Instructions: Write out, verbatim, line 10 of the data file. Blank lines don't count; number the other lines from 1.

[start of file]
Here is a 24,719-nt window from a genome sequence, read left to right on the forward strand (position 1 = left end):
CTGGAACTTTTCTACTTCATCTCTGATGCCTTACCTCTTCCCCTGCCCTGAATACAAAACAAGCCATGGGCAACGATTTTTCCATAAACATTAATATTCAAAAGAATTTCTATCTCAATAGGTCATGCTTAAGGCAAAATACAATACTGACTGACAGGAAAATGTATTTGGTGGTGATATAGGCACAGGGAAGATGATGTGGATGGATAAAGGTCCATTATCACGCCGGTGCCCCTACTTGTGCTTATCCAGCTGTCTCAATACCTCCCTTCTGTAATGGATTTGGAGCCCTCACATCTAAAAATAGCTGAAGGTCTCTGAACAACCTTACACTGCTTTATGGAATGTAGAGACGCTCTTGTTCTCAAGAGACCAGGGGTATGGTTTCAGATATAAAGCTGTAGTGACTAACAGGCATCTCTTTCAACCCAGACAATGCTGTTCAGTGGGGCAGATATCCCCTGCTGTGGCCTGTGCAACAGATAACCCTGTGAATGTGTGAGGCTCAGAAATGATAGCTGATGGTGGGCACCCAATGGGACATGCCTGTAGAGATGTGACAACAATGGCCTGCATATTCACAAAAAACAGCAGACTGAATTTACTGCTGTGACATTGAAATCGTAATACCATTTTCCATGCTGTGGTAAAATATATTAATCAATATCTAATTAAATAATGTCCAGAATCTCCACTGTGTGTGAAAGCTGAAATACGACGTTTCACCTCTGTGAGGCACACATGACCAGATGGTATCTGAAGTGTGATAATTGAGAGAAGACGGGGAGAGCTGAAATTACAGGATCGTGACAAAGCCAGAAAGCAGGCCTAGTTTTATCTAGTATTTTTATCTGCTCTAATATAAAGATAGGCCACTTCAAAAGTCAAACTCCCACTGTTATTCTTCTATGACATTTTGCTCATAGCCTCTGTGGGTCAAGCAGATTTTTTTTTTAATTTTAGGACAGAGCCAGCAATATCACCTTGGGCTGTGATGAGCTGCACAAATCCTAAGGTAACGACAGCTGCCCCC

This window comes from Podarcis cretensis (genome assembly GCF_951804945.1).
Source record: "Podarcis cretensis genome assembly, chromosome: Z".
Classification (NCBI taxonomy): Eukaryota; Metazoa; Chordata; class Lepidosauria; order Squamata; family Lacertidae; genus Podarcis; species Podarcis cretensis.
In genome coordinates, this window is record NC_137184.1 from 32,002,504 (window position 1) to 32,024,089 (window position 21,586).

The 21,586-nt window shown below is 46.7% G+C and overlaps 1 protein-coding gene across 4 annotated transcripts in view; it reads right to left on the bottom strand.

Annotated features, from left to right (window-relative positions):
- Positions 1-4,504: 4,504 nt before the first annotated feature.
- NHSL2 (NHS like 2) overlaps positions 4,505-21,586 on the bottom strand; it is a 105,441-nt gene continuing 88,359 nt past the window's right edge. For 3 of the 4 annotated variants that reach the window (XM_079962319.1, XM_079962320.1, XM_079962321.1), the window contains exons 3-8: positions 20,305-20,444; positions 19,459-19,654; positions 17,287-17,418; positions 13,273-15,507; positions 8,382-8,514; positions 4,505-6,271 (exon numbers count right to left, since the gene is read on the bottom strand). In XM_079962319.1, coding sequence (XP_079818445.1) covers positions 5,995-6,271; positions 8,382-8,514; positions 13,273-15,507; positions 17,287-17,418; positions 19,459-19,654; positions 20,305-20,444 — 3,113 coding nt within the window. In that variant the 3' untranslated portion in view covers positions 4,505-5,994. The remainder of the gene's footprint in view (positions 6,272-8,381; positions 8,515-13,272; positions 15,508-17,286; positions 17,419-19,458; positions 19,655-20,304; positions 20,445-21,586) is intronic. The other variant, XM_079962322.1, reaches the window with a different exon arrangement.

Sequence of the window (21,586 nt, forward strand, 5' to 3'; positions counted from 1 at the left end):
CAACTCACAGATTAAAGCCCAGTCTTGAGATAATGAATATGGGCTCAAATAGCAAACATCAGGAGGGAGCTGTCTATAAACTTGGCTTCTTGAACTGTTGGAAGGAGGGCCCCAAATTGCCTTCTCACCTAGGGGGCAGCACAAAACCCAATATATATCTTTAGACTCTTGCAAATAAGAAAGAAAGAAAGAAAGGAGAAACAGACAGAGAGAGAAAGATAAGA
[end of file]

- NHSL2 (NHS like 2) overlaps positions 4,505-21,586 on the bottom strand; it is a 105,441-nt gene continuing 88,359 nt past the window's right edge. For 3 of the 4 annotated variants that reach the window (XM_079962319.1, XM_079962320.1, XM_079962321.1), the window contains exons 3-8: positions 20,305-20,444; positions 19,459-19,654; positions 17,287-17,418; positions 13,273-15,507; positions 8,382-8,514; positions 4,505-6,271 (exon numbers count right to left, since the gene is read on the bottom strand). In XM_079962319.1, coding sequence (XP_079818445.1) covers positions 5,995-6,271; positions 8,382-8,514; positions 13,273-15,507; positions 17,287-17,418; positions 19,459-19,654; positions 20,305-20,444 — 3,113 coding nt within the window. In that variant the 3' untranslated portion in view covers positions 4,505-5,994. The remainder of the gene's footprint in view (positions 6,272-8,381; positions 8,515-13,272; positions 15,508-17,286; positions 17,419-19,458; positions 19,655-20,304; positions 20,445-21,586) is intronic. The other variant, XM_079962322.1, reaches the window with a different exon arrangement.